Meet the Maker: Elby Brown Jewellery
Laura Brown from Elby Brown Jewellery is a jeweller who lives off grid in Cornwall, making exquisite pieces that combine imagination, storytelling, precious metals and fine craftsmanship from her studio among the birch trees. Laura talks to fellow Folksy seller Alison Chopra from Sakarma Handmade about her working process, the landscape, animals and tales that inspire her and what it’s like to live without an iron and take your bath outside heated by fire…
Shop Elby Brown Jewellery on Folksy – https://folksy.com/shops/elbyjewellery
My goals are to live simply and laugh loudly and as often as humanly possible.
Hi Laura, I really love your jewellery and the fact it’s not just beautiful but invites you in to create your own story. Can you tell us a little bit about yourself and background.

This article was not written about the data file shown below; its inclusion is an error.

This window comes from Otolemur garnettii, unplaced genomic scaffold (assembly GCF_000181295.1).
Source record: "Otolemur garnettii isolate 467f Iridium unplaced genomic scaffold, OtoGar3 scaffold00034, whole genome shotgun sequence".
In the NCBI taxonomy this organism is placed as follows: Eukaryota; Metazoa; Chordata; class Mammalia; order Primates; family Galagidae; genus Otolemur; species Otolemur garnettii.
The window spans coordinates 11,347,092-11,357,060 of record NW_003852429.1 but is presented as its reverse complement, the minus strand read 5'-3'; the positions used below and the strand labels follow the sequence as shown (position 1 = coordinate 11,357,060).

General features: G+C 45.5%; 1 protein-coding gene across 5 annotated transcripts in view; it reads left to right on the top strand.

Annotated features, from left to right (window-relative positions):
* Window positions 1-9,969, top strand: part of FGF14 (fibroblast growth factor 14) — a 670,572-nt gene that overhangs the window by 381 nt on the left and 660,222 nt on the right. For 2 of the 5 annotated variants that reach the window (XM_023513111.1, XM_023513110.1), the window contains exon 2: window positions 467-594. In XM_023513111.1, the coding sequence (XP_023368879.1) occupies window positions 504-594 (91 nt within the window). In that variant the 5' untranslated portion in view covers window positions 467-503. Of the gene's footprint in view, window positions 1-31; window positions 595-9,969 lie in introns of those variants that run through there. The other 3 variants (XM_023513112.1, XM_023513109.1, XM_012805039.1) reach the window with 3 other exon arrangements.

I have ambled down a few career paths and never really settled into any apart from youth work. I’d be the one in the office who would offer to take notes in meetings and then doodle all over the paper. I’ve been making jewellery since 2012, mainly self taught, until last year when I got stuck and went for mentoring from a brilliant jeweller who helped me develop my skills and things I had missed out on.
We don’t have mains electricity or water, instead relying on solar power and rainwater for our water supply. It sounds idyllic to some and horrifies others.
I live in what some might consider an unconventional lifestyle but is my normal. We don’t have mains electricity or water, instead relying on solar power and rainwater for our water supply. We have an outdoor bath over a fire (I can’t recommend this enough if you have a garden) and a compost loo, although we do have a shower inside too. It sounds idyllic to some and horrifies others.